10 buluh kasap Shizostachyum
    Buluh dinding/ nipis/ kasap/telor Handicrafts, satay skewers, toothpicks.
    11   Bambusa vulgaris var.striata Buluh gading Ornamental.
    12   Schizostachyum
    Buluh semeliang/
    Picture frames, handicrafts.
  • Rattan belongs to the family of Palmae and classified in the largest group of the subfamily Calamoideae. There are 13 genera of rattan in the world. They are Calamus, Calospatha, Ceratolobus, Daemonorops, Eremospatha, Korthalsia, Laccosperma, Myrialepis, Oncocalamus, Plectocomia, Plectocomiopsis, Pogonotium and Retispatha.

    In Peninsular Malaysia, there are about 107 species of rattan comprising 8 genera where are only 20 species being identified to have market value. Among them are Calamus Manan, C. ornatus, C. turnidus, C. scipionium, and C. Caesius.

    Generally, rattan grows in moist areas and will be decreased in number when an area is always experiencing change in humidity. In Peninsular Malaysia, rattan can be found from the coast to the mountains. However, the most suitable habitat for rattans is in dipterocarp forest.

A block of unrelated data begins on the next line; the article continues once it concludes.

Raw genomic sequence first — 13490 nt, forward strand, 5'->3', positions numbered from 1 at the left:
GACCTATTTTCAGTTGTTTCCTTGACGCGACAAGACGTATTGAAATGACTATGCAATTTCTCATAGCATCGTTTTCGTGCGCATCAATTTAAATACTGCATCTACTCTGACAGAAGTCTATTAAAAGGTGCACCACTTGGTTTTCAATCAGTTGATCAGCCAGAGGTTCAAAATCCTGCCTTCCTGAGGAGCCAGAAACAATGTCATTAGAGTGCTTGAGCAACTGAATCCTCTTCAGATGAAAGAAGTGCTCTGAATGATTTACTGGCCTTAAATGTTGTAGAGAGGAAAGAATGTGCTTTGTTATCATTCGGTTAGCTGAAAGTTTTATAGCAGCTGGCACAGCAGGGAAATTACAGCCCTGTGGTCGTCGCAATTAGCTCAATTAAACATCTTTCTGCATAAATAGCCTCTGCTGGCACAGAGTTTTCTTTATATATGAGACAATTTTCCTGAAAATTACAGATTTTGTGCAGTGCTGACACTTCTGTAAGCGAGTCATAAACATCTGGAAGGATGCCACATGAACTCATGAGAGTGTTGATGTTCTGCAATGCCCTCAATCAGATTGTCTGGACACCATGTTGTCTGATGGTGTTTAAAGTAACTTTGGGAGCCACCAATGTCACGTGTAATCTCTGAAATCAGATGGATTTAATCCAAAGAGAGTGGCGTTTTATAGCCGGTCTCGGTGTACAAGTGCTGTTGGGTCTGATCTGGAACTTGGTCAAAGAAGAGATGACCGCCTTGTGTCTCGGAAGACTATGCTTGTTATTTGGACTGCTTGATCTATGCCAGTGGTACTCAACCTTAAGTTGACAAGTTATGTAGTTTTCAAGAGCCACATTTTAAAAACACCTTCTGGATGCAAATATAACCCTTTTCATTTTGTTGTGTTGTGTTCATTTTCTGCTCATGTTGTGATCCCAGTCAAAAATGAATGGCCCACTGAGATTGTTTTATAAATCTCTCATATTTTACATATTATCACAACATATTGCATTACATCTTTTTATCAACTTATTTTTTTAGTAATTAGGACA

Based on the National Forest Inventory 4 (NFI-4), there were 2,350,147,775 clumps /rattan cane which have been surveyed and the result showed that Calamus manan has the highest percentage compared to the other types of rattans. The fraction is as table 1.

    Rattan Total of Clumps / Rattan Cane* Percentages of Clumps / Rattan Cane* (%) Total of Clumps / Rattan Cane*
    per Ha
    Manau* 21,540,363 1 4
    Manau Tikus* 14,064,298 1 2
    Dok 16,294,060 1 3
    Dahan 50,502,982 1 9
    Sega 20,701,582 1 4
    Semambu 4,546,253 1 1
    Others 2,222,498,237 94 388
    Total of Clumps / Rattan Cane* 2,350,147,775 100  

    Table 1: Fraction of clump / rattan cane by type

    The most economic contribution from rattans is through processing furniture and handicrafts. Among the furniture are chairs, tables, beds, and utensils. The most important species in rattan-based industries in Peninsular Malaysia are Calamus manan and Calamus caesius.

    Species Local name Use
    Calamus manau Rotan manau Furniture
    Calamus scipionum Rotan semambu Furniture
    Calamus tumidus Rotan manau tikus Furniture
    Calamus ornatus Rotan dok Furniture
    Calamus caesius Rotan sega Furniture
    Calamus javensis Rotan lilin Bonding materials
    Calamus laevigatus Rotan tunggal Furniture and handicrafts
    Calamus axillaries Rotan sega air Furniture and handicrafts
    Calamus speciosissimus Rotan sega badak Furniture and handicrafts


    Picture 1 & 2 : Calamus manan at Compartment 7/15, Bukit Kesing Forest Reserve, Terengganu
    Picture 3 & 4 : Pictures shows the seeds of Calamus manan in compartment 26, Behrang Forest Reserve, Perak

    Table 2: Commercial rattan species and their uses

Contact Us

Forestry Department of Peninsular Malaysia Headquarters,
Jalan Sultan Salahuddin,
50660 Kuala Lumpur
Phone. No: 603-26164488